When the elves were still enslaved by the eldar, the Alostrovari, the lorekeepers and seafarers of the elves, were the chroniclers – and while their forest-dwelling cousins may be less magically potent, they also are not subject to the harsh world as much – the massive changes of the world and the constant battle between waves and earth have instilled a somewhat bleak sense of memento mori and an expectation of betrayal among them.
The Evantari, the high elves, secluded on their plateau in the midst of a titanic forest, these people are perhaps the most aesthetically unique: The one-page full-color artwork depicts them as wearing red and golden armor with demonic-looking masks, haughty looks and the severed heads of mortals on sticks, a grim promise for trespassers. The Evantari may well be considered the elitist and dangerous component of elven culture…but they are not the only one.
All journeys must end, after all – and Jarin’s ended when he met the Orovari, the dark elves that have been exiled to the frozen north, exiled to these harsh environs after both the defeat of Kaldrath and the warlock king – proud warriors and dangerous adversaries, they face winters growing ever longer and will be forced, sooner or later, to test the mettle they acquired by bleeding for the elven peoples against any that dare stand in their way.
Beyond these write-ups, the book also sports several excerpts from the well-written journals of Jarin. While certainly a rules-light book, the pdf does sport 4 pages that explain spellcasting in Uteria: Every spellcaster has spell points per day based on class level and attribute. Full casters start with 2 spell points as a base, while bards get their first at 3rd level, with bonus spell points being governed by maximum spell level available and ability score. Spellcasters may regain 1/4 spell points (no minimum) for 1 hour rest, 1/2 for 2 hours rest – but that’s it. Beyond that, 8 hours of rest are required. Spells cost a fixed amount of points. An interesting rules-variant. Spells dealing damage based on dice-number deal the minimum dice-number damage – to use the full potency of the spell, you need to expend +1 point per die. Metamagic follows a similar way. Magic in Uteria takes a cue from Dark Sun – there are two base ways of spellcasting: Warding and Ravaging. Casters using their own lifeforce are warders. You see, you can cast spells even when you don’t have enough spellpoints, but it eats at your life. Upon casting such a spell, you must make a concentration check versus DC 20 + spell level. If you fail, you take mental fatigue damage, which is treated as nonlethal damage. When it exceeds hit points, you drop unconscious. Mental Fatigue cannot be healed via healing magic. It should also be noted that, unlike nonlethal damage, it doesn’t heal on its own – instead, brief rests can heal 1/4 and 1/2 of mental fatigue, respectively. Once you are suffering from mental fatigue, resting does not regain spell points unless you’re taking a full 8 hours of rest.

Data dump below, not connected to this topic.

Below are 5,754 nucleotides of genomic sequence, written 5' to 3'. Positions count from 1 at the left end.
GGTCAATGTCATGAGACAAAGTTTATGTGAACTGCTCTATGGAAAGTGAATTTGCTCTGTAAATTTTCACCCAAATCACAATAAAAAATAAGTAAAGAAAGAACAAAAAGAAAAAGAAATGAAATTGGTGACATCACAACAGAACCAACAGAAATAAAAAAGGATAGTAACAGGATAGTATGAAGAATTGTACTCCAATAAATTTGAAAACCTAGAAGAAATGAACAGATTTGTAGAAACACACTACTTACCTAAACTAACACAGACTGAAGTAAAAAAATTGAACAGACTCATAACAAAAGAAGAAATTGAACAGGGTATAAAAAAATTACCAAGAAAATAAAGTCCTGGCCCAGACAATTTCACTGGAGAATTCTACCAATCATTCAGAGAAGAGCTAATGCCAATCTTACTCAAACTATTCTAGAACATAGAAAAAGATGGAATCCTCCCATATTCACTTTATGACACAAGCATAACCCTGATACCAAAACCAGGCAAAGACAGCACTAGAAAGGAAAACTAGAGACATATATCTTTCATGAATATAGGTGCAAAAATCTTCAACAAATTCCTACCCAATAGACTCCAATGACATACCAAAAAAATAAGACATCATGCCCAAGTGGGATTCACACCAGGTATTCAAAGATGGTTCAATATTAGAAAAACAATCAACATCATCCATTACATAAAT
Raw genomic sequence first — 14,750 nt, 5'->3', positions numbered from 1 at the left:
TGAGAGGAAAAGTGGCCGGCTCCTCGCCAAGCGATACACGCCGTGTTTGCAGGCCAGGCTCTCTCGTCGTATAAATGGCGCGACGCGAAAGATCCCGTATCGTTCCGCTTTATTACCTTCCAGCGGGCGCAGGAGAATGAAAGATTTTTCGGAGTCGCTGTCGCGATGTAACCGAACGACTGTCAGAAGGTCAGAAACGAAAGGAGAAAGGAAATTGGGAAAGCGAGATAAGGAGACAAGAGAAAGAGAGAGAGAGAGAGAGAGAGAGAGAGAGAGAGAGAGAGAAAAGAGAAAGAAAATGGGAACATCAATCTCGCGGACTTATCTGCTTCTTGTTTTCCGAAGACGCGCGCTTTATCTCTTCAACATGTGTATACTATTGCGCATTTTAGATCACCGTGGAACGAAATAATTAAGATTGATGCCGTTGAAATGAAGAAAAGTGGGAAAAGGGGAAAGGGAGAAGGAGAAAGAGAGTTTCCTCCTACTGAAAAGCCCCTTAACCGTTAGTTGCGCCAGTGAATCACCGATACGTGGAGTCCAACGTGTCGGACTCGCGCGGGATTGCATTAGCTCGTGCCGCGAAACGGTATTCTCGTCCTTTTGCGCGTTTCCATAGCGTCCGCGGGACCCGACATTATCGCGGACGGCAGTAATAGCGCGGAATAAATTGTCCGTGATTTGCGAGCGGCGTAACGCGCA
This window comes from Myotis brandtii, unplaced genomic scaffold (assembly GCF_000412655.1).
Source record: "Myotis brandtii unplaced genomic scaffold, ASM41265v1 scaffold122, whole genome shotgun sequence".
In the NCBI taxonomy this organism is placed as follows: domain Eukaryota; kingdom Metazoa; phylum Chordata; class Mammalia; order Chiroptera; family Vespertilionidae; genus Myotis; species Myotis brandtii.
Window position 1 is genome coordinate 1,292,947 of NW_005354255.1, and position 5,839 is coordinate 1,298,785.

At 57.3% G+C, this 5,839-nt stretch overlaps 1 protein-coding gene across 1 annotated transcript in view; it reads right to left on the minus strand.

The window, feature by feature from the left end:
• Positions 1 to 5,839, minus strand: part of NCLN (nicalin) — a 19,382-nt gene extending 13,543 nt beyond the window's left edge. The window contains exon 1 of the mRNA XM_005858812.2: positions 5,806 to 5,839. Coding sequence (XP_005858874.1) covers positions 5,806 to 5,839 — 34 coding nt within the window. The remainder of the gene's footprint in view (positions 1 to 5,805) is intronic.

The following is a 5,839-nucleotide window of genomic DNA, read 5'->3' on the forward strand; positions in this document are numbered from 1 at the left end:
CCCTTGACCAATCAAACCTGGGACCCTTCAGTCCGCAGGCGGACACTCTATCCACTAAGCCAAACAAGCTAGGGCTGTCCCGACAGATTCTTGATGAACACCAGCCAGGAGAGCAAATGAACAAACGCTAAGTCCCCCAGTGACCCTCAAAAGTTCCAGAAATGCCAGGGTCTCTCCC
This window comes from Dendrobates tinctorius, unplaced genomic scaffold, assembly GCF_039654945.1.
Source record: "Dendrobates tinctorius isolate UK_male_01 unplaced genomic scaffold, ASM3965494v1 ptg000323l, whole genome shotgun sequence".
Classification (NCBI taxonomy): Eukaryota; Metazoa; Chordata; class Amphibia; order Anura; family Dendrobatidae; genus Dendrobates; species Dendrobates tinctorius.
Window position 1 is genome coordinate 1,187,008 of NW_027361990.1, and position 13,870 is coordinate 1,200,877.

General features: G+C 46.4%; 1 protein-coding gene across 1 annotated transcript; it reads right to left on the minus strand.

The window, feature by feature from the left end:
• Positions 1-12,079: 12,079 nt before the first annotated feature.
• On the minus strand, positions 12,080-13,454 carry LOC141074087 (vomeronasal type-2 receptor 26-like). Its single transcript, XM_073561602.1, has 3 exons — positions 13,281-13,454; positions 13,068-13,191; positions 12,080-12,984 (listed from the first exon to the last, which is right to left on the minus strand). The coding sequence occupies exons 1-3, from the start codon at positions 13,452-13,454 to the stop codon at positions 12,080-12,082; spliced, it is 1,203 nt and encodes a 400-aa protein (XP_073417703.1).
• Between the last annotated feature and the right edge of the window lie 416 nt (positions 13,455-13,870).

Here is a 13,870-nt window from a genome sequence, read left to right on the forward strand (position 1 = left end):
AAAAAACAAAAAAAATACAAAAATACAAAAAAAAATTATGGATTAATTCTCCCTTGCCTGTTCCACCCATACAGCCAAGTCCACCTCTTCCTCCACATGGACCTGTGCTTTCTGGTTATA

Ravagers draw on the life-force of the lands and others: When casting ravager-spells, all creatures within 10 feet take spell level damage or all creature within 10 x spell level feet take 1 point of damage. Ravaging is an evil act. Warders can also suffer from this: If a warden rolls a natural 1 on his Concentration check and has “a skill less than 10” he will accidentally ravage. *sigh* Concentration is no skill in PFRPG. Does this mean “below 10th level?” Rolled below 10? No idea.
The book continues to provide several nice sketches of artwork before providing some help regarding the playing of alfiren and elves, a glossary, calendar and a pretty extensive bestiary, which covers creatures from CR 1/4 to CR 11 – the bestiary is pretty interesting in that its creatures are uncommon – filthy armadillo-people, herd-animal lizards, a goblin variant proficient in climbing, massive slugs, armored mammals – the creatures herein do not universally have unique abilities (though many do) – but they add an interesting dimension to the proceedings, they enhance the world with a sense of quasi-realism. There would also be a fungal infection that kills the host, turning head and hands into claws and forcing the victim to shamble onwards, propagating the infection. The creatures herein may not always be mechanically interesting, but they do feel realistic to some extent – which fits perfectly for the focus of this book.